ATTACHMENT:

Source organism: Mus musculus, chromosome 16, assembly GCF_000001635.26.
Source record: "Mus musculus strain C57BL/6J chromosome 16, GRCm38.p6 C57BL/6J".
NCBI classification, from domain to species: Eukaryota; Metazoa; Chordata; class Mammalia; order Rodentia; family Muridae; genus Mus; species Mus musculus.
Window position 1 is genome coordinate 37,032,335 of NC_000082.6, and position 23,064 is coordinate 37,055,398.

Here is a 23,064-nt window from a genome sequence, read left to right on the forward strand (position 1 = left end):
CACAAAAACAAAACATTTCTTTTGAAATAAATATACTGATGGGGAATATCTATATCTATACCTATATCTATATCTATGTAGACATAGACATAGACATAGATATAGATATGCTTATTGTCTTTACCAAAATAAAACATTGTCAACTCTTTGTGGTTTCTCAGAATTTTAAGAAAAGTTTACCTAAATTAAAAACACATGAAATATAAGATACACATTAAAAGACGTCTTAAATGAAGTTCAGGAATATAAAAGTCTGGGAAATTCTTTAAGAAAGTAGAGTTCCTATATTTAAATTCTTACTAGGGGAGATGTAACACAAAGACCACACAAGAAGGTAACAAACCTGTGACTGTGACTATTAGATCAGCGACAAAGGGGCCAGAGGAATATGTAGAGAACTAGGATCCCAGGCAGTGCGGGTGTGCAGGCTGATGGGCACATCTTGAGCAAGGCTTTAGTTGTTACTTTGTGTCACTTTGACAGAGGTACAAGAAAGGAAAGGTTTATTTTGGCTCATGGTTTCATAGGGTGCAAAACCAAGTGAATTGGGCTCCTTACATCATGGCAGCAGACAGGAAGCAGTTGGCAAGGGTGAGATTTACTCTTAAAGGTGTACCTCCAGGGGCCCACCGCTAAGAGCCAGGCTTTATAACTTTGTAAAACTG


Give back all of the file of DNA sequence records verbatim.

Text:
Source organism: Mus musculus, chromosome 16, assembly GCF_000001635.26.
Source record: "Mus musculus strain C57BL/6J chromosome 16, GRCm38.p6 C57BL/6J".
NCBI classification, from domain to species: Eukaryota; Metazoa; Chordata; class Mammalia; order Rodentia; family Muridae; genus Mus; species Mus musculus.
Window position 1 is genome coordinate 37,032,335 of NC_000082.6, and position 23,064 is coordinate 37,055,398.

Here is a 23,064-nt window from a genome sequence, read left to right on the forward strand (position 1 = left end):
CACAAAAACAAAACATTTCTTTTGAAATAAATATACTGATGGGGAATATCTATATCTATACCTATATCTATATCTATGTAGACATAGACATAGACATAGATATAGATATGCTTATTGTCTTTACCAAAATAAAACATTGTCAACTCTTTGTGGTTTCTCAGAATTTTAAGAAAAGTTTACCTAAATTAAAAACACATGAAATATAAGATACACATTAAAAGACGTCTTAAATGAAGTTCAGGAATATAAAAGTCTGGGAAATTCTTTAAGAAAGTAGAGTTCCTATATTTAAATTCTTACTAGGGGAGATGTAACACAAAGACCACACAAGAAGGTAACAAACCTGTGACTGTGACTATTAGATCAGCGACAAAGGGGCCAGAGGAATATGTAGAGAACTAGGATCCCAGGCAGTGCGGGTGTGCAGGCTGATGGGCACATCTTGAGCAAGGCTTTAGTTGTTACTTTGTGTCACTTTGACAGAGGTACAAGAAAGGAAAGGTTTATTTTGGCTCATGGTTTCATAGGGTGCAAAACCAAGTGAATTGGGCTCCTTACATCATGGCAGCAGACAGGAAGCAGTTGGCAAGGGTGAGATTTACTCTTAAAGGTGTACCTCCAGGGGCCCACCGCTAAGAGCCAGGCTTTATAACTTTGTAAAACTG